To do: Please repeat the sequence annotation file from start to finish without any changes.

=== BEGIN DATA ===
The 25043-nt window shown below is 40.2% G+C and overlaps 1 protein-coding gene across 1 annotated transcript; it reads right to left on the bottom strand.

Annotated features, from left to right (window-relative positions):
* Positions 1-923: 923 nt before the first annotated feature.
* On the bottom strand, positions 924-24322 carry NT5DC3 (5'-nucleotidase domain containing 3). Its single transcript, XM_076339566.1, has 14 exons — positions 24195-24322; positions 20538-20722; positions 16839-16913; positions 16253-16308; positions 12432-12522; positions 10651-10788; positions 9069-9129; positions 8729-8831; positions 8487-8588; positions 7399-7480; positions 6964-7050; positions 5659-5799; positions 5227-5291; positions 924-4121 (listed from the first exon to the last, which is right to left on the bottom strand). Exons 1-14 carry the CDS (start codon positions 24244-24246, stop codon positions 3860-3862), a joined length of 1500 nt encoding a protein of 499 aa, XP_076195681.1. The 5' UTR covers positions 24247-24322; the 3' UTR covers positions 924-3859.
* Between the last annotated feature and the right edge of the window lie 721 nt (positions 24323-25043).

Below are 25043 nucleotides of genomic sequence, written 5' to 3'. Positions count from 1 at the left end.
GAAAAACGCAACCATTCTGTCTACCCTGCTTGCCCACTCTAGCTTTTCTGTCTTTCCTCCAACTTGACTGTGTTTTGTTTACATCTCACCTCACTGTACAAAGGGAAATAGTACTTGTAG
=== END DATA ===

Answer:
The 25043-nt window shown below is 40.2% G+C and overlaps 1 protein-coding gene across 1 annotated transcript; it reads right to left on the bottom strand.

Annotated features, from left to right (window-relative positions):
* Positions 1-923: 923 nt before the first annotated feature.
* On the bottom strand, positions 924-24322 carry NT5DC3 (5'-nucleotidase domain containing 3). Its single transcript, XM_076339566.1, has 14 exons — positions 24195-24322; positions 20538-20722; positions 16839-16913; positions 16253-16308; positions 12432-12522; positions 10651-10788; positions 9069-9129; positions 8729-8831; positions 8487-8588; positions 7399-7480; positions 6964-7050; positions 5659-5799; positions 5227-5291; positions 924-4121 (listed from the first exon to the last, which is right to left on the bottom strand). Exons 1-14 carry the CDS (start codon positions 24244-24246, stop codon positions 3860-3862), a joined length of 1500 nt encoding a protein of 499 aa, XP_076195681.1. The 5' UTR covers positions 24247-24322; the 3' UTR covers positions 924-3859.
* Between the last annotated feature and the right edge of the window lie 721 nt (positions 24323-25043).

Below are 25043 nucleotides of genomic sequence, written 5' to 3'. Positions count from 1 at the left end.
GAAAAACGCAACCATTCTGTCTACCCTGCTTGCCCACTCTAGCTTTTCTGTCTTTCCTCCAACTTGACTGTGTTTTGTTTACATCTCACCTCACTGTACAAAGGGAAATAGTACTTGTAG